Nine Inch Nails
Trent Reznor, the dark prince of industrial rock, has gone through huge changes in the past decade. Sobriety. Marriage. Fatherhood. Hollywood plaudits. (He won an Academy Award for co-composing the score for The Social Network.) Fear not, Nine Inch Nails fans: el Rez’s biceps may have gotten bigger but the anxious guy we know and love is still in there. He’s just working through his neuroses with an expanded musical palette.
The new album comes across as both futuristic and self-referential –– a tricky thing to pull off. Overall, there’s less screaming in the choruses and fewer distorted guitars. Musically, it’s cleaner and less cluttered, so you can focus on the individual sounds he’s generating. Imagine the tense minimalism of his soundtrack work paired with Pretty Hate Machine-esque vocal hooks and beats. The only what-the-hell moment is “Everything”, a jaunty track that feels like Trent is auditioning to be in Metric. /Gillian Mahoney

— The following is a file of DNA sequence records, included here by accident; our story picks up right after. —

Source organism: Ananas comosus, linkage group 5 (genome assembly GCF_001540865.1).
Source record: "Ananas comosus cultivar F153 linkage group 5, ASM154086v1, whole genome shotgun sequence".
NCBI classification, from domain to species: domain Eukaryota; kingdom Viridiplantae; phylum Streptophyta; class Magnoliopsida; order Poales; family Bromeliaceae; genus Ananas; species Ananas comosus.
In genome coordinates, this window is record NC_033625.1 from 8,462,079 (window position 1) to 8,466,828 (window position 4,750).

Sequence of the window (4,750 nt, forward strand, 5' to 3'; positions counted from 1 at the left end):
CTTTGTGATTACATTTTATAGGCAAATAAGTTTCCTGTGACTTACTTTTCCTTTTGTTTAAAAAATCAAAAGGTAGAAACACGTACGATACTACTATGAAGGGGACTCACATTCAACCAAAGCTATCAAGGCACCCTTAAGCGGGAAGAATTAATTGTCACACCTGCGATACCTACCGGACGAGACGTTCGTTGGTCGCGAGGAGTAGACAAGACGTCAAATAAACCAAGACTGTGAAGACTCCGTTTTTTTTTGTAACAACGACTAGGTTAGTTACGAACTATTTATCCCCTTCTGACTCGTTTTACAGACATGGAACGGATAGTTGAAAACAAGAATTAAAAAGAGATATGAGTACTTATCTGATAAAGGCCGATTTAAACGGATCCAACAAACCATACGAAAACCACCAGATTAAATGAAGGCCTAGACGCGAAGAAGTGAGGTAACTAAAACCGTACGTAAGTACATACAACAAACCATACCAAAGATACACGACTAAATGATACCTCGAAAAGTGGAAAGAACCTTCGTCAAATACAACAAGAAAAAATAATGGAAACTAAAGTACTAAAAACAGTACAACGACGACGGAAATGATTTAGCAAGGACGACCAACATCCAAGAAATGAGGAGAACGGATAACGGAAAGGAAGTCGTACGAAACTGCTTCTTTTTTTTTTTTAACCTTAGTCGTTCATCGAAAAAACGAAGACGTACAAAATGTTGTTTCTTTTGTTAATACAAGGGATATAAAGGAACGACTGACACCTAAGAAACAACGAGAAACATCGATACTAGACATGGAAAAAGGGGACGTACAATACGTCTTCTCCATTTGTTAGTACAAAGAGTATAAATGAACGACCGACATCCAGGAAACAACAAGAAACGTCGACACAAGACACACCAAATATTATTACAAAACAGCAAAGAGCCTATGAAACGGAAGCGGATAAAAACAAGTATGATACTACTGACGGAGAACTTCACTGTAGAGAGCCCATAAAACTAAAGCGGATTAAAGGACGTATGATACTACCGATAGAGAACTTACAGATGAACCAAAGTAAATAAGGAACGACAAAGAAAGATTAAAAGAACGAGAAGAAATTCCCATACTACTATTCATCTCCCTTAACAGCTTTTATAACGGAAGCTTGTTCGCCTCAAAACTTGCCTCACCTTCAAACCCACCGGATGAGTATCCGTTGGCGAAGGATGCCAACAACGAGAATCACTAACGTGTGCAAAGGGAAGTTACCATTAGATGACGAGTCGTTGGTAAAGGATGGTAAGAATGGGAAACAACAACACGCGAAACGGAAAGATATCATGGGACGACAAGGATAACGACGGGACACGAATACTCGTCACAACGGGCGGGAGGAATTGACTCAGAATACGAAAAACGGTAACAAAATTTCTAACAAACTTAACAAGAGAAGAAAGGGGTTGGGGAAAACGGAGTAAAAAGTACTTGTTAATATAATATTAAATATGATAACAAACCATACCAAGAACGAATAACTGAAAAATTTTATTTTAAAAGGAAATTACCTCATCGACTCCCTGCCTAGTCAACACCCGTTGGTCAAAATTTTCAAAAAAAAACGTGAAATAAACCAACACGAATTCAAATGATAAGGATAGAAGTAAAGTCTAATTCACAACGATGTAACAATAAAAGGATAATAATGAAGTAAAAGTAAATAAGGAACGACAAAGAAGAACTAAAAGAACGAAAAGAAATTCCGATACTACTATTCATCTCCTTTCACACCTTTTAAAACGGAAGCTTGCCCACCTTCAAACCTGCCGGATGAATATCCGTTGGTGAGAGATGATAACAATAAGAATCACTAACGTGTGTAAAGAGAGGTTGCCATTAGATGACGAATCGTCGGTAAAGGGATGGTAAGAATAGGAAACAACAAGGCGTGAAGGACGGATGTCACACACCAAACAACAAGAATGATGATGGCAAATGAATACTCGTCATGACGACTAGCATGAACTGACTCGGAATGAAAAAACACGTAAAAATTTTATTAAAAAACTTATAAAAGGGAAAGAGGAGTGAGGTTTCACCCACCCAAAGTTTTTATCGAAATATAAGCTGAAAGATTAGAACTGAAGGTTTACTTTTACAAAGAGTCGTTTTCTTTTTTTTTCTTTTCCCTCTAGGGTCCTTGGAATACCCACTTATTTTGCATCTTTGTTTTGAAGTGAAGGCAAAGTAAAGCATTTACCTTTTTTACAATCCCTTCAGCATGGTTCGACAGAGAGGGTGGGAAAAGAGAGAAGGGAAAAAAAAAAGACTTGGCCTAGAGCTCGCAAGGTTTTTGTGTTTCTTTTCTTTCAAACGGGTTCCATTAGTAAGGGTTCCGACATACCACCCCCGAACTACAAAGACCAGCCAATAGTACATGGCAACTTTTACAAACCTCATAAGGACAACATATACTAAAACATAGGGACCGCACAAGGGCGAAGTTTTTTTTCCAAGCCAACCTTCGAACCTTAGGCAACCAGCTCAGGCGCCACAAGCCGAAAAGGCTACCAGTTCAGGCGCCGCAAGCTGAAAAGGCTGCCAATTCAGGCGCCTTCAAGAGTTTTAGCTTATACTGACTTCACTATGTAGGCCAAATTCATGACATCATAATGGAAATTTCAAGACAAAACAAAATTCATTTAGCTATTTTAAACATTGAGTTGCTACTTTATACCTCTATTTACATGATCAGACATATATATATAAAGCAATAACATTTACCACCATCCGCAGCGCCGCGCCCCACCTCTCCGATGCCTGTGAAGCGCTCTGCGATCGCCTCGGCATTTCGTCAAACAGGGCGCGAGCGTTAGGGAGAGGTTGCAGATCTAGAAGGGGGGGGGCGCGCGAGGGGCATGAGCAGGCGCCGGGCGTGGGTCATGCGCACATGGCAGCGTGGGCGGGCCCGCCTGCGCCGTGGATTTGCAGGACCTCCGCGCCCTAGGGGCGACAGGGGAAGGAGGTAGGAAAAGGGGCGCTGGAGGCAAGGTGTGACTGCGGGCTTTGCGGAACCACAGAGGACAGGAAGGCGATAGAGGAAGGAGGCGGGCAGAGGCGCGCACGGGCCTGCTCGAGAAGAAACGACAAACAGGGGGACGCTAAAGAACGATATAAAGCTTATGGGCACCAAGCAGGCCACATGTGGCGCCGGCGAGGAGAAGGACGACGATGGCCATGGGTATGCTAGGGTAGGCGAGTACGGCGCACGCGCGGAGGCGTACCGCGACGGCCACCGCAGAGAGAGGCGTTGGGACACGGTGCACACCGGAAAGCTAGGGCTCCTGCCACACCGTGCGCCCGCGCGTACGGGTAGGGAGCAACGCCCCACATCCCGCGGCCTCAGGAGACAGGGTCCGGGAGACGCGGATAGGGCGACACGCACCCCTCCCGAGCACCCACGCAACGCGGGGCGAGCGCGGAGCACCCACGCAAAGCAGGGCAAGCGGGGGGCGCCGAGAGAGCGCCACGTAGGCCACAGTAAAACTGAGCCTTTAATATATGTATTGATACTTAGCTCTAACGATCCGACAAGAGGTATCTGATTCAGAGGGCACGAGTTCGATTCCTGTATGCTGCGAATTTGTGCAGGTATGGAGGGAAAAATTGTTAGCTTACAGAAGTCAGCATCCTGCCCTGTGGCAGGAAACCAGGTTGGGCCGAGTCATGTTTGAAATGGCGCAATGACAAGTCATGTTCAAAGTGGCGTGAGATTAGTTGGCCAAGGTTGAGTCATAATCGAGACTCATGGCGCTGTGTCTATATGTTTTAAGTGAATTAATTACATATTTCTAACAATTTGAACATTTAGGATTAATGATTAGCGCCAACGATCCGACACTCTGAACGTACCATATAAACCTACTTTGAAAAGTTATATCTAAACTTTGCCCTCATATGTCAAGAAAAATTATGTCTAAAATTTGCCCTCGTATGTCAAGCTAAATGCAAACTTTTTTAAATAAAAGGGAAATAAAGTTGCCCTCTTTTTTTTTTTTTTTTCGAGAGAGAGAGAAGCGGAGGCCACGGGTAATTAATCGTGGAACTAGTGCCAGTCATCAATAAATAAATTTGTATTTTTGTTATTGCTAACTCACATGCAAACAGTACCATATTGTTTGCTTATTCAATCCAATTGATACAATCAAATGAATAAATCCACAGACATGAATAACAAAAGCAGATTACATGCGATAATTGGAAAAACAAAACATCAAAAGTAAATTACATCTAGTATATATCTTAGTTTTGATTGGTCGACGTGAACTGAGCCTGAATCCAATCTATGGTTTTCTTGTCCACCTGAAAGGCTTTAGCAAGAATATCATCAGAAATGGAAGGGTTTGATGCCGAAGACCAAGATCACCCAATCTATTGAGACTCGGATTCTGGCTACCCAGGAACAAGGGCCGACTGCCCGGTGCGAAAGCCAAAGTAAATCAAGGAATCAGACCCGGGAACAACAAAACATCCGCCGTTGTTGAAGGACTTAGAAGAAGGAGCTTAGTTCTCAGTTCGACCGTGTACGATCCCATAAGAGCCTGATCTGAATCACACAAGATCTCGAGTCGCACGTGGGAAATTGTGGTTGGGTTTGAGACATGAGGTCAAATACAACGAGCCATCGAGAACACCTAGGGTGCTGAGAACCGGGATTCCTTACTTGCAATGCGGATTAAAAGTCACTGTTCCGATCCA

I’ve loved Bill Callahan (A.K.A. Smog in other parts of his music career or, to me, My Billy Smog) for a long time. Lyrically dexterous and baritone voiced, Callahan’s signature has been a minimalist, articulate examination of his romantic psyche. On Dream River, the songs have changed from ambiguous and fretful to patient, indulgent and straight-up sexy. ’70s soul instrumentation –– flutes, bongos, organs –– sends off an almost cheesy vibe, except this is My Billy Smog and sentiments like “all I want to do is make love to you with a careless mind who cares what’s mine” weaken my knees.
Callahan’s production has refined over the past decade, wearing away the underground, lo-fi feel of his early records. I miss the urgency of those albums, but here’s he’s undeniably confident and satisfied. /Amber Goodwyn